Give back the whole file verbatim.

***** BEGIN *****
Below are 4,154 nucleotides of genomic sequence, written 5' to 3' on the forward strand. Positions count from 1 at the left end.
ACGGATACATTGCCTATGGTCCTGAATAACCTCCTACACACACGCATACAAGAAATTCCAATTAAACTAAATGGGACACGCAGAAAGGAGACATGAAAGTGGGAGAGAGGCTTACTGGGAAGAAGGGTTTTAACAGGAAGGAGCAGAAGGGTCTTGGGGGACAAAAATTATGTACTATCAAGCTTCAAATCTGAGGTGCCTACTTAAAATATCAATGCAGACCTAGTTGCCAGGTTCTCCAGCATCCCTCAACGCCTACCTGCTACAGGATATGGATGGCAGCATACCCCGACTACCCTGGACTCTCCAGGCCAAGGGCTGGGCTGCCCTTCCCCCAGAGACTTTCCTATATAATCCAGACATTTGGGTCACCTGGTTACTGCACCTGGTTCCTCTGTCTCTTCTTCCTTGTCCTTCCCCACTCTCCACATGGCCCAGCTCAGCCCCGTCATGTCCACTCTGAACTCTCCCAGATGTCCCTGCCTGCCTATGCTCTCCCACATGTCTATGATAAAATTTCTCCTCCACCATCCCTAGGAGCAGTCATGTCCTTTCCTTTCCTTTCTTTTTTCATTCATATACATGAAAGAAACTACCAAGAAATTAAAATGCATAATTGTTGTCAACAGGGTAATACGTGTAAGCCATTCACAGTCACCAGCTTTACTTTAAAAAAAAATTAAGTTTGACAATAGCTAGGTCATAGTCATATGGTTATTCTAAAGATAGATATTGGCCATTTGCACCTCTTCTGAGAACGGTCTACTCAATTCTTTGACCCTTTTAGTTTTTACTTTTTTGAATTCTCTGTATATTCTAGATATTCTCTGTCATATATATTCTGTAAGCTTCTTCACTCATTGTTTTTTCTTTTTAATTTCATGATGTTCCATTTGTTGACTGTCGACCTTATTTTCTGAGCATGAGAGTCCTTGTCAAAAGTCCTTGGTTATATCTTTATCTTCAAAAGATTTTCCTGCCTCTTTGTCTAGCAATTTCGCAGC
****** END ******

Below are 4,154 nucleotides of genomic sequence, written 5' to 3' on the forward strand. Positions count from 1 at the left end.
ACGGATACATTGCCTATGGTCCTGAATAACCTCCTACACACACGCATACAAGAAATTCCAATTAAACTAAATGGGACACGCAGAAAGGAGACATGAAAGTGGGAGAGAGGCTTACTGGGAAGAAGGGTTTTAACAGGAAGGAGCAGAAGGGTCTTGGGGGACAAAAATTATGTACTATCAAGCTTCAAATCTGAGGTGCCTACTTAAAATATCAATGCAGACCTAGTTGCCAGGTTCTCCAGCATCCCTCAACGCCTACCTGCTACAGGATATGGATGGCAGCATACCCCGACTACCCTGGACTCTCCAGGCCAAGGGCTGGGCTGCCCTTCCCCCAGAGACTTTCCTATATAATCCAGACATTTGGGTCACCTGGTTACTGCACCTGGTTCCTCTGTCTCTTCTTCCTTGTCCTTCCCCACTCTCCACATGGCCCAGCTCAGCCCCGTCATGTCCACTCTGAACTCTCCCAGATGTCCCTGCCTGCCTATGCTCTCCCACATGTCTATGATAAAATTTCTCCTCCACCATCCCTAGGAGCAGTCATGTCCTTTCCTTTCCTTTCTTTTTTCATTCATATACATGAAAGAAACTACCAAGAAATTAAAATGCATAATTGTTGTCAACAGGGTAATACGTGTAAGCCATTCACAGTCACCAGCTTTACTTTAAAAAAAAATTAAGTTTGACAATAGCTAGGTCATAGTCATATGGTTATTCTAAAGATAGATATTGGCCATTTGCACCTCTTCTGAGAACGGTCTACTCAATTCTTTGACCCTTTTAGTTTTTACTTTTTTGAATTCTCTGTATATTCTAGATATTCTCTGTCATATATATTCTGTAAGCTTCTTCACTCATTGTTTTTTCTTTTTAATTTCATGATGTTCCATTTGTTGACTGTCGACCTTATTTTCTGAGCATGAGAGTCCTTGTCAAAAGTCCTTGGTTATATCTTTATCTTCAAAAGATTTTCCTGCCTCTTTGTCTAGCAATTTCGCAGC